Saturday, July 9, 2016

Three Poems from Marianne Peel


Salutation to the Strawberry Moon

Two day ago I elongated my body,
stretched to reaching places,
saluted the sun
in simpatico with the thousands

who laid out mats worldwide.
Inhaled exhaust or lilacs
exhaled spirit self together
to honor the Summer Solstice

Bodies moving in a silent rave
arching toward the horizon
ending in Namaste.
Sacredness within me, surrounding me.

Tonight I walk toward the strawberry moon,
ferreting it out from leaf and limb.
I ground myself on a field of summer wet grass
Soles pressing into soil.

I am rooted as I bring up the chi
thumbs pulled back slightly from my palm
there is current following in a line of light
up my arm, to my center.

I rock gently strong, side to side,
as I wave hands like clouds
masking the moon with my palms
just for a moment.

There is no fragmentation
just flow of movement one hand following the other
a moon dance
and I voice five distinct howls

barbaric yawps at the very pull of this moon
one for each of my four daughters
honoring the fertility of their femaleness
their companion moon, antiphonal singing.

I howl once for myself
crone and cycleless now,
but still connected
to this gravitational dance.

And then I come back to my sphere of possession
lowering my hands
a contrapuntal exchange as I
straighten knees, unfold my spine.

I rub my hands together
conjuring friction between willing fingers
smooth palms across my cheeks
my eyes, my forehead.

And I move in the direction of home
alive with chi,
knowing I am radiant
by the light of this strawberry moon . . .



Subsidized Housing, Ditches, and Daffodils

Before you were a daffodil
you were an idea wrapped in a fist
of a palm with life lines rusted with soil.
Screwed down into the earth on a day in November
before the ground stiffened into impenetrable clay.

Before you were a daffodil
the shutters were still lopsided
and the paint dangled in shreds from the eaves.
The foreclosure sign hung crooked
from the cape cod across the street.

Before you were a daffodil
this place was a barren ditch
collecting water from a clogged drain.
A debris of a space with brown leaves tattered,
not worthy of ironing flat into a journal or a bible.

Before you were a daffodil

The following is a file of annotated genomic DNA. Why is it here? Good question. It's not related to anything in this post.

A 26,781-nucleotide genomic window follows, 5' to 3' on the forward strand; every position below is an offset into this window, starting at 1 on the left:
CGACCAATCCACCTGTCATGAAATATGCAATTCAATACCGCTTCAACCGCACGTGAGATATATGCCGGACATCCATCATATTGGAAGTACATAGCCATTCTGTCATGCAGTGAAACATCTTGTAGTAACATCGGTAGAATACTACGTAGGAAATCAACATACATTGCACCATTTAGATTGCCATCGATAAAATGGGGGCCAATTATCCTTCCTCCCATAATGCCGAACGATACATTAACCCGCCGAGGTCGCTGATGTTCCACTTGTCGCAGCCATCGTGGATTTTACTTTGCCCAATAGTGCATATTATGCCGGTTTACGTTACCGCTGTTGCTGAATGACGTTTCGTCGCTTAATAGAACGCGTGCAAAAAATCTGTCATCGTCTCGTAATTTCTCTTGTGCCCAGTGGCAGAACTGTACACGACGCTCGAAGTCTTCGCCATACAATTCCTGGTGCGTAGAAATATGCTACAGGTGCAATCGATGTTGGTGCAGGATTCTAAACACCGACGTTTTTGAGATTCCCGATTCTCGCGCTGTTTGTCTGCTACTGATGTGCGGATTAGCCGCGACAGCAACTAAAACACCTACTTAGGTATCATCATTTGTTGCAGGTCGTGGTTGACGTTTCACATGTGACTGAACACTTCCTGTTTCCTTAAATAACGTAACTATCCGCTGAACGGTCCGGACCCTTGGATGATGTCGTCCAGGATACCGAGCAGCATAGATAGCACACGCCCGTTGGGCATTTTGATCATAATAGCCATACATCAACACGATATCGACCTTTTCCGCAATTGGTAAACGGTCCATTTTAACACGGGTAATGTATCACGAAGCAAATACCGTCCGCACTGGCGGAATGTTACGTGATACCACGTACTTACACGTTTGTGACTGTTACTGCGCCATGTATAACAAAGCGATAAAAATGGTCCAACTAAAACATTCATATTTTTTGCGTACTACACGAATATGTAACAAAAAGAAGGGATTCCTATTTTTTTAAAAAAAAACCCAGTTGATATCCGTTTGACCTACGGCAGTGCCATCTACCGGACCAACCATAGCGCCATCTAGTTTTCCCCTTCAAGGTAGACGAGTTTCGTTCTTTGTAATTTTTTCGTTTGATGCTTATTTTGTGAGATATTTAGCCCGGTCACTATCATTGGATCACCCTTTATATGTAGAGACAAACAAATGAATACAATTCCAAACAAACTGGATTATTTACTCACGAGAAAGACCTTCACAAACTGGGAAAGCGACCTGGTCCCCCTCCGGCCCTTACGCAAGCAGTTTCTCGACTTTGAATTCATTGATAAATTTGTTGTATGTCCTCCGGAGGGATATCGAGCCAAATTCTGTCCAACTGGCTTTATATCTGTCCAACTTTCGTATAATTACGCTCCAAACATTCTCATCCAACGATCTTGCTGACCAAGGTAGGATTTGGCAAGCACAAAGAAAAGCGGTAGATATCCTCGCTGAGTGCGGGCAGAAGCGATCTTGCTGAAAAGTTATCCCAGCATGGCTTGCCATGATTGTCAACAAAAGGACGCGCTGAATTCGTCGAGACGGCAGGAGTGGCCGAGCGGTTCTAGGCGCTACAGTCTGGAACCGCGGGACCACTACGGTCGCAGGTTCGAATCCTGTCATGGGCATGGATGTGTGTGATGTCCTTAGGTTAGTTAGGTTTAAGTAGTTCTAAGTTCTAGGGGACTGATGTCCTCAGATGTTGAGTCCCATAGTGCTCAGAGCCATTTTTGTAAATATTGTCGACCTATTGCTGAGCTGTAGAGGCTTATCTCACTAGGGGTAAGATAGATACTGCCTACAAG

you were buried beneath
only to rise on this April day
emerging as a confident vibrato,
one cello string pressing long and slow at daybreak.



Come Closer

An evening of Sandhill Cranes
scavenging among autumn leaves.
Migrating soon, these down-in-the-swamp birds
dare us to come closer with laughter
that volcanoes inside their searching throats.

A chickadee careens down onto my fingertips.
Birdlegs balancing
on the edges of my hand,
ferreting out seeds
from the hollow of my palm.

Eiderdown swans,
silhouettes of grace
on murky water,
before moonlight
bares her breast to the lake.



Marianne Peel taught English at middle and high school for 32 years.  She is now retired, doing Field Instructor work for Michigan State University.  She recenlty won 1st prize for poetry in the Spring 2016 Edition of the Gadfly Literary Magazine.  She also won the Pete Edmonds Poetry Prize.  In addition, Marianne has been published in Encodings:  A Feminist Literary Journal; Write to Heal; Writing for Our Lives:  Our Bodies--Hurts, Hungers, Healing; Mother Voices; Metropolitan Woman Magazine; and Ophelia's Mom.  Marianne also received Fulbright-Hays Awards to Nepal and Turkey.  She is a flute playing vocalist, currently learning ukulele, who is raising four daughters.  She shares her life with her partner Scott, whom she met in Istanbul while studying in Turkey.  Most recently, Marianne was invited to participate in Marge Piercy's Juried Intensive Poetry Workshop in June 2016.




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